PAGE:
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The Surviving Angel: three poetic reflections | Steven Sérpa

The Surviving Angel: three poetic reflections

for soprano, countertenor and baritone soloists, children’s voices and orchestra (2013)



Duration: 30 min.

Instrumentation: S,CT,Bar,children's voices(S,S,A); 3(3=picc).afl.2.corA.2.bcl.2.dbn;; timp.perc(3); hrp; pft; strings

Text: English, compiled by the composer
Rafael Alberti (translation by Christopher Sawyer-Lauçanno)
Psalm 143 (from The Webster Bible, 1833)
Sura 93 (from The Holy Qur’an, translation by Abdullah Yusuf Ali, 1935)

Program Note:
1. Elegy in April and September
2. The Surviving Angel
3. By the Morning Light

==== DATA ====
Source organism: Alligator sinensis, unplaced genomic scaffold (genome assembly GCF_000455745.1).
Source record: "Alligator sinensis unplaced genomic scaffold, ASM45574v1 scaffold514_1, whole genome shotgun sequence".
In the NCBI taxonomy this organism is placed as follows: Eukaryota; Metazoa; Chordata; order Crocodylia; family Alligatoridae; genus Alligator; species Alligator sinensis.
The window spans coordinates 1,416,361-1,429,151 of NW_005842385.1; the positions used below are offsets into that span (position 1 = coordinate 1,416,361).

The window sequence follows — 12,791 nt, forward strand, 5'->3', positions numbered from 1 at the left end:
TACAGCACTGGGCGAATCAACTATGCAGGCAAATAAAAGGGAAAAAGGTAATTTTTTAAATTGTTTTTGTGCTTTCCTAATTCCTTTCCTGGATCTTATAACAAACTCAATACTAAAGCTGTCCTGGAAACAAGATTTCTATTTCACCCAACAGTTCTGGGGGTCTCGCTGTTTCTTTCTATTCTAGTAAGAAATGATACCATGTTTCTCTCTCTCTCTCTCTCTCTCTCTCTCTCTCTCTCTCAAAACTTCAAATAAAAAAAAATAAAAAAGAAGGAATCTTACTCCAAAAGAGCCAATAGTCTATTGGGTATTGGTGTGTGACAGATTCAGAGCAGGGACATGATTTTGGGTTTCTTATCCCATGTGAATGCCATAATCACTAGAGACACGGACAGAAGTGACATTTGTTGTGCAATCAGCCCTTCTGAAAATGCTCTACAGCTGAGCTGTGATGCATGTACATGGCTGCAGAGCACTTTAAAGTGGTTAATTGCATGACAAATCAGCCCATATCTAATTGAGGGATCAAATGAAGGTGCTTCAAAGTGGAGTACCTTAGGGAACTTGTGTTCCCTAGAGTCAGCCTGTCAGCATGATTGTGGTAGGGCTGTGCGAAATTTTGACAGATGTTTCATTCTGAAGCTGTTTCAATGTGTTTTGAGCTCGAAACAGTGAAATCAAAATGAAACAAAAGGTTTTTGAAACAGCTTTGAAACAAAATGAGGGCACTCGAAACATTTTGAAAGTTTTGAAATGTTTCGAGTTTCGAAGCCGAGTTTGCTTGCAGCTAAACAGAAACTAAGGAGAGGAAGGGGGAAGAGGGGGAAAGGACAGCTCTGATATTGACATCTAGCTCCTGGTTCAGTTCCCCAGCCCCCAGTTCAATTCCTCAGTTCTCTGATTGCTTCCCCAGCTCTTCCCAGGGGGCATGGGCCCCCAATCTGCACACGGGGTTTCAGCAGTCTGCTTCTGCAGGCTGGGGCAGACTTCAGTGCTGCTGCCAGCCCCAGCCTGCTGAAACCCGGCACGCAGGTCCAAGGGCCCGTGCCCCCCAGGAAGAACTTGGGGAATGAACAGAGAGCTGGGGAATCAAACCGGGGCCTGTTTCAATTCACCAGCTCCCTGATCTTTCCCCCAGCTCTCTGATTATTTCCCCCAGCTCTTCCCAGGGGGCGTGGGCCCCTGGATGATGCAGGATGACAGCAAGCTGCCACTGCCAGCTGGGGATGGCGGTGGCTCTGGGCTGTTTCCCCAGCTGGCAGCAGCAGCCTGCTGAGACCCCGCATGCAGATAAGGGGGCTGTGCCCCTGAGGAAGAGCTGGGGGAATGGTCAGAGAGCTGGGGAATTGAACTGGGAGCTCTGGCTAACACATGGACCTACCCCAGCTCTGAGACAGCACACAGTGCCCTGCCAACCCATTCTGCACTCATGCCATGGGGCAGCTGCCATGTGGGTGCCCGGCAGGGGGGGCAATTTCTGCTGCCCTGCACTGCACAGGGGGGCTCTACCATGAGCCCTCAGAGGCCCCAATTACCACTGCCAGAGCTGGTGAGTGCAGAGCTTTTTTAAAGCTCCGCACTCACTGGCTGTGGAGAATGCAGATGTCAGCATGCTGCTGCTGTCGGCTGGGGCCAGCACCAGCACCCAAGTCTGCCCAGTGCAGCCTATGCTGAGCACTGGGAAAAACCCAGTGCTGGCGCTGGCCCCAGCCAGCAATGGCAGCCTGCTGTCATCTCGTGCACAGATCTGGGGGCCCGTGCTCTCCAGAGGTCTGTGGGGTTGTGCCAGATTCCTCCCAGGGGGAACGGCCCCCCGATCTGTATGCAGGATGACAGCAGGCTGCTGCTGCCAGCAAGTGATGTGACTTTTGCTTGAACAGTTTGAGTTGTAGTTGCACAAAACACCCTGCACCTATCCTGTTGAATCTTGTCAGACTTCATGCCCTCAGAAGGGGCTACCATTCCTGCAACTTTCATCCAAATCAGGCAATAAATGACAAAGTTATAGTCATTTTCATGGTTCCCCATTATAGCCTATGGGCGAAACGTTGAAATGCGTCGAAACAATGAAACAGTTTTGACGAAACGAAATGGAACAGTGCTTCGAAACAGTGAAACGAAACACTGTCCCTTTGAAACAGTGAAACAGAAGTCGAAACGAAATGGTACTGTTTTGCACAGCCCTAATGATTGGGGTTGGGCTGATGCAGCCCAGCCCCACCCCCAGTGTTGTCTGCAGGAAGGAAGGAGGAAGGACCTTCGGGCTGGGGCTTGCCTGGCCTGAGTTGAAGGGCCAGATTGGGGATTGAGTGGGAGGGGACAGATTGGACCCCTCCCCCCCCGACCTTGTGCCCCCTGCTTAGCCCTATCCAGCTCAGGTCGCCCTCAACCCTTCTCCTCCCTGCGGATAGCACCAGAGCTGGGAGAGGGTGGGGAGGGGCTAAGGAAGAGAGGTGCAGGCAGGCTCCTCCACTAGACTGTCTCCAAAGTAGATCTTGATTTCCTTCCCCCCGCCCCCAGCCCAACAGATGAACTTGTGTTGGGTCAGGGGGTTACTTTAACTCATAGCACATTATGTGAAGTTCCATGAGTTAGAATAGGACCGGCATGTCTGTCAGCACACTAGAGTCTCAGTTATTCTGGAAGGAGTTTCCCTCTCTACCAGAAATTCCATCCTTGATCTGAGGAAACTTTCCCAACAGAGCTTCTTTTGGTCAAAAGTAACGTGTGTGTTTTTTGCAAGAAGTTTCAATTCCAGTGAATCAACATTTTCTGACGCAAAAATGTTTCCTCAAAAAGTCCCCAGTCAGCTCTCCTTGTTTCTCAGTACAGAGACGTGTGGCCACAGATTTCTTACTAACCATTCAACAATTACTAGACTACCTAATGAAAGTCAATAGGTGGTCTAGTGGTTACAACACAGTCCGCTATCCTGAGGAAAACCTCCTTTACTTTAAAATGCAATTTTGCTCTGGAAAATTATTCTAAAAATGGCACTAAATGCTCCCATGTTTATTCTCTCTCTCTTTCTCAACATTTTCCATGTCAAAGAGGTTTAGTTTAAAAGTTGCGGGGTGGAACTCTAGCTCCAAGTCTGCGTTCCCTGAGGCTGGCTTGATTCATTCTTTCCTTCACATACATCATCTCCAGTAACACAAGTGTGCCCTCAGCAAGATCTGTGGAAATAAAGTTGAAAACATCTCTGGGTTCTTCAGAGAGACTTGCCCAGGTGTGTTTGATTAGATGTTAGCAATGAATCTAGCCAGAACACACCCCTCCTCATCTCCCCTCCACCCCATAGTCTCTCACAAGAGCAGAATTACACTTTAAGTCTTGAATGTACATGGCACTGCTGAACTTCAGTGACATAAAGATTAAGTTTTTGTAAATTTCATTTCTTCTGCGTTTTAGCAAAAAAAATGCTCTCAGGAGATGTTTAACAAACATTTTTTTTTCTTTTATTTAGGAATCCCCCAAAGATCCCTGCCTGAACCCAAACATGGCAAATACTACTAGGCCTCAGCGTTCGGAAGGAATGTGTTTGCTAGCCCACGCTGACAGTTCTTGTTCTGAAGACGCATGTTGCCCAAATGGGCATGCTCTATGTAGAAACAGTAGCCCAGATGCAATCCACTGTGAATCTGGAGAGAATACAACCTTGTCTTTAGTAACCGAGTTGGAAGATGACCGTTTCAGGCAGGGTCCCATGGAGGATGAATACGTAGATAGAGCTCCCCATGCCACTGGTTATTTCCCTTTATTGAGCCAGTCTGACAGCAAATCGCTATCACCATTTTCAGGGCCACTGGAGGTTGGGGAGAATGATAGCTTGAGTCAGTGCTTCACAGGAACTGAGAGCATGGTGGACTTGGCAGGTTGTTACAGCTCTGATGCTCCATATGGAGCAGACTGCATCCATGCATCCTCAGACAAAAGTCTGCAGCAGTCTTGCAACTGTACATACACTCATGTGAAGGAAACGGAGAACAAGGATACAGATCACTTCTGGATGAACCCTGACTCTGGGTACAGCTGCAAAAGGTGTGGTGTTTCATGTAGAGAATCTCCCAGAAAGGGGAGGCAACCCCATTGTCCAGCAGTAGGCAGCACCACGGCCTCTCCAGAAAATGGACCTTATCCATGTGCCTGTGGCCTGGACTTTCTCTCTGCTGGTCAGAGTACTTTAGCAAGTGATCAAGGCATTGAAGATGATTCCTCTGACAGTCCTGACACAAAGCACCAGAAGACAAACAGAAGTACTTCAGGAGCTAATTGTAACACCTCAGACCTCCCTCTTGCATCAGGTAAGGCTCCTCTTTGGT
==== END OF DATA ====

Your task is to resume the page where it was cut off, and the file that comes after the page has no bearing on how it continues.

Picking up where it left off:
My composition The Surviving Angel takes its title from the final poem of Rafael Alberti’s 1928 publication Sobre los àngeles (Concerning the Angels). It is a reflection or meditation on that poem but also on three other texts over the composition’s three movements. These movements are tightly knit, sharing thematic and harmonic material. In the first movement I sought to capture the essence of the poem “Elegy in April and September” by Wilfred Owen written in 1918. This orchestral movement features a central canon on a lamenting melody which seeks to embodies the war-time sorrow of Owen’s text while contemplating sad events of our own time, specifically the terrorist attacks happening all over the world. This work was finished a week before the bombings at the Boston Marathon, and sadly, the title of Owen’s poem seems prophetic since those events on April 15th, 2013. The second movement is introduces the baritone soloist in a setting of Christopher Sawyer-Lauçanno’s masterful translation of Alberti’s “The Surviving Angel.” The third movement contemplates two sacred texts in relation to our world since 9/11, with its on-going war and cultural turmoil. I have brought together these texts in response to Alberti’s own celestial considerations. Lines from Psalm 143, sacred to both the Jewish and Christian faiths, are combined with lines from Sura 93 of Islam’s Holy Qur’an. The blending of the texts is itself a meditation on the one God that all three faiths worship, with religion sadly a major component to hostility now and since the beginning of recorded history.


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